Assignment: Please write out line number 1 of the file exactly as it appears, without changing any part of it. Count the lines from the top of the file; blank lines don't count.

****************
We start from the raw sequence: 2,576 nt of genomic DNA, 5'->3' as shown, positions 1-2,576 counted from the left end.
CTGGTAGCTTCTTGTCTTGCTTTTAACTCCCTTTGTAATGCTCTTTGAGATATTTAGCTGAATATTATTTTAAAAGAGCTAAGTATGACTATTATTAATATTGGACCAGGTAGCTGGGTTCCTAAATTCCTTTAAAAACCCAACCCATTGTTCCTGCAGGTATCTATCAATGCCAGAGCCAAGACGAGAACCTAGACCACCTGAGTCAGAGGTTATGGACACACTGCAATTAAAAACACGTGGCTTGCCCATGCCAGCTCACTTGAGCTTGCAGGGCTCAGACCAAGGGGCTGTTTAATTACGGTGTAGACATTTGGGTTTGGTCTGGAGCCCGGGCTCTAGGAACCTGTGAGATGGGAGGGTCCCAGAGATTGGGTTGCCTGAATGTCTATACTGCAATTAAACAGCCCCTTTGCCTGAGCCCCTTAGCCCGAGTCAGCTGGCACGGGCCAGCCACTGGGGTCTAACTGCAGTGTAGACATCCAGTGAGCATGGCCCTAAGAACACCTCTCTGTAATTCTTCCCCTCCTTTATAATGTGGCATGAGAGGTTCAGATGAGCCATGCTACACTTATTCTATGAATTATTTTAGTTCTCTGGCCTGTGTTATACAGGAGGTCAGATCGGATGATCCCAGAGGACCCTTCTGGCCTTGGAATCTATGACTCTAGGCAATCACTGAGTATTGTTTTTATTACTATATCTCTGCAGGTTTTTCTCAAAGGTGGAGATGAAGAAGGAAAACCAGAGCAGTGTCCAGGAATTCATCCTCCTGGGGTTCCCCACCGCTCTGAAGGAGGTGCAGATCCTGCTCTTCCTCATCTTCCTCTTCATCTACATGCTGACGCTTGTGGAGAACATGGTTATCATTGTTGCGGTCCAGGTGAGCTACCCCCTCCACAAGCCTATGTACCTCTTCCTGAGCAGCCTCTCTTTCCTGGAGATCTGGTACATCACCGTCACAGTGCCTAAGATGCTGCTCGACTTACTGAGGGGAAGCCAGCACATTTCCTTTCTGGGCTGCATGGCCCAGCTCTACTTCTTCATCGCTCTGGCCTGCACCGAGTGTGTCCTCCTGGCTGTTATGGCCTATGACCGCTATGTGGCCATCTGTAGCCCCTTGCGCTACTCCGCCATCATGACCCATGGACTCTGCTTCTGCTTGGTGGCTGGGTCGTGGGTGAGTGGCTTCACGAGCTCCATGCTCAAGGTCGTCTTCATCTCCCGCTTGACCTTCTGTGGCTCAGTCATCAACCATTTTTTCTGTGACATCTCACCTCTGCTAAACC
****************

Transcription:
We start from the raw sequence: 2,576 nt of genomic DNA, 5'->3' as shown, positions 1-2,576 counted from the left end.